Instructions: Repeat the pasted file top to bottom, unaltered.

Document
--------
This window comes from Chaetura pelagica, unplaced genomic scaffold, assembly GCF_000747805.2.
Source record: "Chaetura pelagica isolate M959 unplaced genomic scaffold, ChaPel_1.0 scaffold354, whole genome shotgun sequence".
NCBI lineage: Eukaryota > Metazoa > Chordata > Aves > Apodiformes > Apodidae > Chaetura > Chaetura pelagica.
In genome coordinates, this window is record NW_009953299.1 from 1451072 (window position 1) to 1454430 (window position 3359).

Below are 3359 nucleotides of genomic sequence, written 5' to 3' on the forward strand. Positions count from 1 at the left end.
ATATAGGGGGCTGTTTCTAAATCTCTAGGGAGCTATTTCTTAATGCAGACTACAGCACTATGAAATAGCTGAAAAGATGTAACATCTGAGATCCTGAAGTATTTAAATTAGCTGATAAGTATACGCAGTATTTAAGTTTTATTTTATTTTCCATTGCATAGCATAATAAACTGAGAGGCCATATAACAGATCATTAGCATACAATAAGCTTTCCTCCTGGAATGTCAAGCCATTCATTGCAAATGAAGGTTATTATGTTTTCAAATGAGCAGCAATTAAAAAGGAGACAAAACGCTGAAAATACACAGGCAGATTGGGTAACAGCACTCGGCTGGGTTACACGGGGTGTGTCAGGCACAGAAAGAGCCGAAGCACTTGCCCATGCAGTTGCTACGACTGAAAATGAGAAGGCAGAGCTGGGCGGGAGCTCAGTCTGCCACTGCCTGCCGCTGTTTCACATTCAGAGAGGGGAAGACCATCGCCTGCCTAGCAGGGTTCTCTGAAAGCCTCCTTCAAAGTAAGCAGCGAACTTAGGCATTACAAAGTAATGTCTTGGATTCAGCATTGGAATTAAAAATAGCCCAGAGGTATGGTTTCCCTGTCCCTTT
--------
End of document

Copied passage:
This window comes from Chaetura pelagica, unplaced genomic scaffold, assembly GCF_000747805.2.
Source record: "Chaetura pelagica isolate M959 unplaced genomic scaffold, ChaPel_1.0 scaffold354, whole genome shotgun sequence".
NCBI lineage: Eukaryota > Metazoa > Chordata > Aves > Apodiformes > Apodidae > Chaetura > Chaetura pelagica.
In genome coordinates, this window is record NW_009953299.1 from 1451072 (window position 1) to 1454430 (window position 3359).

Below are 3359 nucleotides of genomic sequence, written 5' to 3' on the forward strand. Positions count from 1 at the left end.
ATATAGGGGGCTGTTTCTAAATCTCTAGGGAGCTATTTCTTAATGCAGACTACAGCACTATGAAATAGCTGAAAAGATGTAACATCTGAGATCCTGAAGTATTTAAATTAGCTGATAAGTATACGCAGTATTTAAGTTTTATTTTATTTTCCATTGCATAGCATAATAAACTGAGAGGCCATATAACAGATCATTAGCATACAATAAGCTTTCCTCCTGGAATGTCAAGCCATTCATTGCAAATGAAGGTTATTATGTTTTCAAATGAGCAGCAATTAAAAAGGAGACAAAACGCTGAAAATACACAGGCAGATTGGGTAACAGCACTCGGCTGGGTTACACGGGGTGTGTCAGGCACAGAAAGAGCCGAAGCACTTGCCCATGCAGTTGCTACGACTGAAAATGAGAAGGCAGAGCTGGGCGGGAGCTCAGTCTGCCACTGCCTGCCGCTGTTTCACATTCAGAGAGGGGAAGACCATCGCCTGCCTAGCAGGGTTCTCTGAAAGCCTCCTTCAAAGTAAGCAGCGAACTTAGGCATTACAAAGTAATGTCTTGGATTCAGCATTGGAATTAAAAATAGCCCAGAGGTATGGTTTCCCTGTCCCTTT